Since the Exos line is a step up from the IronWolf Pro line, it only makes sense that these drives are similarly filled with helium. Unlike the IronWolf Pro line , however, in which only some of the drives are helium-filled, every drive in the Exos line is filled with helium.

The Exos line is split into two subgroups, and each drive group has different attributes. The Exos X10 line, for instance, has drive capacities of 8TB and 10TB while the Exos X12 line features a 12TB and a 14TB drive. The Exos X12 line has a Sustained Data Rate (SDR) of up to 261Mb/s, but Exos X10 drives only have an SDR of 254MB/s. Furthermore, while the Exos X10 line is optimized for both hyperscale and traditional data center applications, the Exos X12 is designed specifically for hyperscale applications.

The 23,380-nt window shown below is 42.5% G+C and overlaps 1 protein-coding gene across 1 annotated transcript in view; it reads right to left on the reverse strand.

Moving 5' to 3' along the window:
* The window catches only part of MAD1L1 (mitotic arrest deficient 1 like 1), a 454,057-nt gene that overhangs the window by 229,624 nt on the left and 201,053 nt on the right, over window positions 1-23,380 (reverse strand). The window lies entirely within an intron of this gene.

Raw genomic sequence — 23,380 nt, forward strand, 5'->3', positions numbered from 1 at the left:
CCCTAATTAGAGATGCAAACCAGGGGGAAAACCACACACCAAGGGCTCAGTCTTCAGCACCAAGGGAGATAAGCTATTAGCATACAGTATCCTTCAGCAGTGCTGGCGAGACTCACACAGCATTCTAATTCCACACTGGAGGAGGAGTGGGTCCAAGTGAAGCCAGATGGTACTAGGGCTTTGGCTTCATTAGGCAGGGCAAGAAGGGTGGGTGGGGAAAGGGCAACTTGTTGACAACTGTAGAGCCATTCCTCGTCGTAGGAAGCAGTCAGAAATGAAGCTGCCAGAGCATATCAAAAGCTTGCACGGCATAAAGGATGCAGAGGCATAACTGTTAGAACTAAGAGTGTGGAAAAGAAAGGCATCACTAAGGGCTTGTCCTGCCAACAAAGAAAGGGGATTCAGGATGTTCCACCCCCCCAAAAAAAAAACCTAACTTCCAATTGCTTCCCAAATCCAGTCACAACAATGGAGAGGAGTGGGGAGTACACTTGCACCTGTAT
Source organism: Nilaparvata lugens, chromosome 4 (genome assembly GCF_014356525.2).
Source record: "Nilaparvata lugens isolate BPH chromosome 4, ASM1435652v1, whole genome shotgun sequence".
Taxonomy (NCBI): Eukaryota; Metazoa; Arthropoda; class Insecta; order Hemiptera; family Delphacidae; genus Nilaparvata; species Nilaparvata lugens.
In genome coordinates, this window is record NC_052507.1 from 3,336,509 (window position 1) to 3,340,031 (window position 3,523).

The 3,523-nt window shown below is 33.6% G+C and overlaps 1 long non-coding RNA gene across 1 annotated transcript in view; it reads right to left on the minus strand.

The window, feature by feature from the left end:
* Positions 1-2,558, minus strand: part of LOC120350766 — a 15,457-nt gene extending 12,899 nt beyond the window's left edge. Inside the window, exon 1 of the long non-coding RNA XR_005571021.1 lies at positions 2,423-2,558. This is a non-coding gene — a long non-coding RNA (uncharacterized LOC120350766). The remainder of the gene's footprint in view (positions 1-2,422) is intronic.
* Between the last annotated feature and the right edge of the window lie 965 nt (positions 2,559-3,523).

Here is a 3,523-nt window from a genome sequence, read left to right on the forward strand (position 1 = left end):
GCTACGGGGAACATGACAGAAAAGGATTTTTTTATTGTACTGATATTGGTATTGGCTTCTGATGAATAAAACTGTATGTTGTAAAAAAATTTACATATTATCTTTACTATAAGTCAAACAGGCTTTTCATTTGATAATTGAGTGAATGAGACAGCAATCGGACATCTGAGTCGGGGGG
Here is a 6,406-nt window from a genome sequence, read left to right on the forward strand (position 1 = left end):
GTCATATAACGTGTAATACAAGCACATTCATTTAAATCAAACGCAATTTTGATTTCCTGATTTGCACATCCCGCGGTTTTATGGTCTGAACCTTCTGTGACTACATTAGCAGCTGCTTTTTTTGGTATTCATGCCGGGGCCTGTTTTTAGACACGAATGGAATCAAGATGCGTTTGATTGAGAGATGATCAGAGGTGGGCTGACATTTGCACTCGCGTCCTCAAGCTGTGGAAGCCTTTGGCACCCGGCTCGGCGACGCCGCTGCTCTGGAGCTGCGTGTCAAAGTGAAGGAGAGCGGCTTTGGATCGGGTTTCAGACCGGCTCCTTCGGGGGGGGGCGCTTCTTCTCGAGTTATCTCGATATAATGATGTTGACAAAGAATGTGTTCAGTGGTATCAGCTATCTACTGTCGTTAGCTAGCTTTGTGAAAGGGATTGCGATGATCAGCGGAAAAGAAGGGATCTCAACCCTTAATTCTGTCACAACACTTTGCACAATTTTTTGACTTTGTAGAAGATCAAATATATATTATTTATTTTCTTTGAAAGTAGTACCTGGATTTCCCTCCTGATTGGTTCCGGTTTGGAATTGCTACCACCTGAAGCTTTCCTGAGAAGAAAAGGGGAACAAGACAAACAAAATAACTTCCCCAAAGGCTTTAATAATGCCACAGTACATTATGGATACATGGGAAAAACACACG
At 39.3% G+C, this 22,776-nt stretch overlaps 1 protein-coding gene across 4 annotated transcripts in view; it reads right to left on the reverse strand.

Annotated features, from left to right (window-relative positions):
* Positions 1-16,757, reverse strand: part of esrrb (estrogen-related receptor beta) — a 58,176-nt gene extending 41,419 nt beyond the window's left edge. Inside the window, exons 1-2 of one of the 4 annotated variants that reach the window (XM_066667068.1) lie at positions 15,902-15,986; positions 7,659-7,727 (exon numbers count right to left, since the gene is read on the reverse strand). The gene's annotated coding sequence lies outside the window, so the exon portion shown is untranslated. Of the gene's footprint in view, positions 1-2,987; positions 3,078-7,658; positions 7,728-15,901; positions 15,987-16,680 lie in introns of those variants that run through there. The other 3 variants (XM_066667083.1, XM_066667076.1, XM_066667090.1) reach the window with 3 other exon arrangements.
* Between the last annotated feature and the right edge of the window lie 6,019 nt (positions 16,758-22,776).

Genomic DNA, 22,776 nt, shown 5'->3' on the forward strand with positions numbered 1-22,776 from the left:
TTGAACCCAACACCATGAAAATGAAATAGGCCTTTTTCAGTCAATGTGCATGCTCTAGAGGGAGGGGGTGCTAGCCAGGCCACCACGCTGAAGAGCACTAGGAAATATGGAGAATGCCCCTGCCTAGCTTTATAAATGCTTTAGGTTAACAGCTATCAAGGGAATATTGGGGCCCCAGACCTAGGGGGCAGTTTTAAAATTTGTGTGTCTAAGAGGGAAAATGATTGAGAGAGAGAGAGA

Hyperscale computing technology is seen as the wave of the future, and all of the major cloud providers now incorporate hyperscale distributed infrastructure into their data delivery architecture. While optimization for hyperscale computing may not be required for anything besides top-tier enterprise-level applications, investing in Exos X12 drives is a sure way to insulate your NAS array against obsolescence.

Major Differences

Before we touch on the differences between these drive lines , it's important to point out that both the IronWolf Pro and Exos lines offer five-year warranties. However, there are quite a few pertinent differences between these HDD lines: